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Tour focuses on immigrant workers' impact

Staff Writer

Two buses carrying about 50 people apiece will roll into town at about noon tomorrow, part of a 12-day journey to raise awareness of the plight of immigrant workers.

The Nashville stopover is part of the Immigrant Worker Freedom Ride, a push launched in 10 cities last week. Travelers along the 10 different routes will converge in Washington on Wednesday and Thursday and then head for New York City, where a massive rally is planned Saturday.

The focus is to secure a better life for the nation's growing immigrant population, said local organizer Mario Ramos, a Nashville attorney who specializes in immigration law.

Exact figures on Nashville's immigrant population are not available. But according to U.S. Census figures, Tennessee had the sixth-fastest growth in foreign-born residents between 1990 and 2000. There were 159,000 foreign-born inhabitants in 2000, up 169% from 1990.

Ramos estimates that the Hispanic community alone is at more than 10% of the population in the Nashville area.

Immigrant workers have had a major impact on the work force, especially in the construction industry, said Soumen Ghosh, a Tennessee State University economist and director of the school's Office of Business and Economic Research.

There are 31,600 people employed in construction jobs in the eight-county Nashville Metropolitan Statistical Area last month, according to the federal Bureau of Labor Statistics.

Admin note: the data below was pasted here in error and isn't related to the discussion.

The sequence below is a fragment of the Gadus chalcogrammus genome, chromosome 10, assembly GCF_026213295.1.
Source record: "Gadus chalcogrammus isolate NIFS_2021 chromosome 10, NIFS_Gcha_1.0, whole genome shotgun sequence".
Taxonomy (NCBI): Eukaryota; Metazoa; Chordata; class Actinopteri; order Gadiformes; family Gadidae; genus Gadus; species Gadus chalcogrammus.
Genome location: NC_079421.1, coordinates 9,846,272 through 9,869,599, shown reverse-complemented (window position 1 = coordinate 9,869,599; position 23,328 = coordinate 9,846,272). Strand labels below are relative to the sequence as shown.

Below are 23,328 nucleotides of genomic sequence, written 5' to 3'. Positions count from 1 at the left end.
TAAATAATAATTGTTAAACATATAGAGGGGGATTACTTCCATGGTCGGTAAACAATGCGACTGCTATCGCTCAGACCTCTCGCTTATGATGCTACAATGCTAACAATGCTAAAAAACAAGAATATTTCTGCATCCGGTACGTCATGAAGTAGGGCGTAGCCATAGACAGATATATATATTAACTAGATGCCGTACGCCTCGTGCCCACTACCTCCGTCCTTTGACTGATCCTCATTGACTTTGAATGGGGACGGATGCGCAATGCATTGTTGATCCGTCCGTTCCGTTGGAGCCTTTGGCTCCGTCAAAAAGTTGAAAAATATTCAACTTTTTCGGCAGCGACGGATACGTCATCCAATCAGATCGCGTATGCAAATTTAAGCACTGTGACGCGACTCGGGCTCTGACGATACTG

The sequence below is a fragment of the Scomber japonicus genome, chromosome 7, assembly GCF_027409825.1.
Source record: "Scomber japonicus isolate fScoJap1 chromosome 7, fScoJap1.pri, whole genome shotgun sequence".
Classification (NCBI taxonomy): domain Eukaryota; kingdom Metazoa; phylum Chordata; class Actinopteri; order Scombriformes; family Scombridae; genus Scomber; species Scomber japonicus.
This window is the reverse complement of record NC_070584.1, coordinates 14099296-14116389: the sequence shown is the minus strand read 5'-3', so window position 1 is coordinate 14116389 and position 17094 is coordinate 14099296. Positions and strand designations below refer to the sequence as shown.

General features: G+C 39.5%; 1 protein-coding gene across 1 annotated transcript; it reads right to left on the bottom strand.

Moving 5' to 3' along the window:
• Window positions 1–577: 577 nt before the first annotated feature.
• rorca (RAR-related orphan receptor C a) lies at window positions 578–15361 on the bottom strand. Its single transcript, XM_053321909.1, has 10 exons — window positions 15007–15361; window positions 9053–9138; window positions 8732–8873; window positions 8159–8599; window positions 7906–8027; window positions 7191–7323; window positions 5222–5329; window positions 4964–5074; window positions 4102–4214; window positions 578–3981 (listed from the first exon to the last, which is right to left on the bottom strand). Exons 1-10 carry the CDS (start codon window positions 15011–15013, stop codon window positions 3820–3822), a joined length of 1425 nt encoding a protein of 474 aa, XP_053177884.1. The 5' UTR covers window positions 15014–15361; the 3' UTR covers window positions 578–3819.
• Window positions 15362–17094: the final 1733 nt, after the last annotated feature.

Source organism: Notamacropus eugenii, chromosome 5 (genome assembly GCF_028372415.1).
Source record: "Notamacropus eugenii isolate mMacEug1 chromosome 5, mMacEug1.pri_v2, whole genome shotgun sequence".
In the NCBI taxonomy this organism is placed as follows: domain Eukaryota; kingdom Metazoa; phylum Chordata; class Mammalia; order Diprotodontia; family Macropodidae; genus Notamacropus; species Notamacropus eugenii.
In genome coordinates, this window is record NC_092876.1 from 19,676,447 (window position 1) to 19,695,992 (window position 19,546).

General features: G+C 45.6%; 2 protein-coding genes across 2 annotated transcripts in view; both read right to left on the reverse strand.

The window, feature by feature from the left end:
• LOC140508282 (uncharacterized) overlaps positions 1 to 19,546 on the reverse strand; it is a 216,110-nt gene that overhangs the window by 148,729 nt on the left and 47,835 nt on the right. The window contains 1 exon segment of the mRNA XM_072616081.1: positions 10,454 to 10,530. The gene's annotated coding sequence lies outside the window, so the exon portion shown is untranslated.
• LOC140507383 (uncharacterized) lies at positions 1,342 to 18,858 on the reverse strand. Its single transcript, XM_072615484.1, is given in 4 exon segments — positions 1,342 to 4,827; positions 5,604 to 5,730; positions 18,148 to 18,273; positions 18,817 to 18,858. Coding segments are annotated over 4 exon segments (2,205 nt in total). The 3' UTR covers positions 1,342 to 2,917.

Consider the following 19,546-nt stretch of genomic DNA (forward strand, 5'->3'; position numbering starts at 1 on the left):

More than half of the jobs in the housing industry are likely held by immigrant workers, Ghosh said. A majority of housing subcontractors also are owned by immigrants, he said.

Construction has been one of the bright spots of the local economy, but without immigrant workers willing to work for low wages with little or no benefits, the story could have been different, Ghosh said.

"They have kept the costs still modest," he said.

A coalition of labor and community groups, civil rights activists and business interests are participating in the rally. Their goal is to change U.S. policy that allows undocumented workers to gain legal residency, reunite families that are separated by the immigration policy and give the workers a voice in their workplace.

"It's about basic civil rights," said Jerry Lee, president of the Tennessee AFL-CIO Labor Council, which oversees the efforts of labor unions in the state and a supporter of the drive.

"This is a nation of immigrants," Lee said. "It always has been, and it always will be. There's always been a struggle between the different ethnic groups, but we're always going to be a nation of immigrants. If we embrace these folks, it can only better the whole country."

Wages and benefits are a big part of the drive's effort. Organizers want to bring the issue of undocumented workers into the open and begin a national debate on legalization that was all but stalled after the Sept. 11, 2001, attacks.

The buses scheduled to stop in town tomorrow began their ride in Los Angeles on Tuesday.

In Nashville, events start at noon tomorrow on the Metro Courthouse steps, where riders and local leaders will speak for about an hour. Participants will then march to Capitol Hill Baptist Church, where they will meet for lunch and discussions. At 3 p.m., they'll march to the downtown library, where discussions on civil rights history will ensue until 5 p.m. At 5:30 p.m. there will be another march from the Shelby Avenue Bridge to the park across from the Country Music Hall of Fame downtown. A rally begins in the park at 6:30 p.m.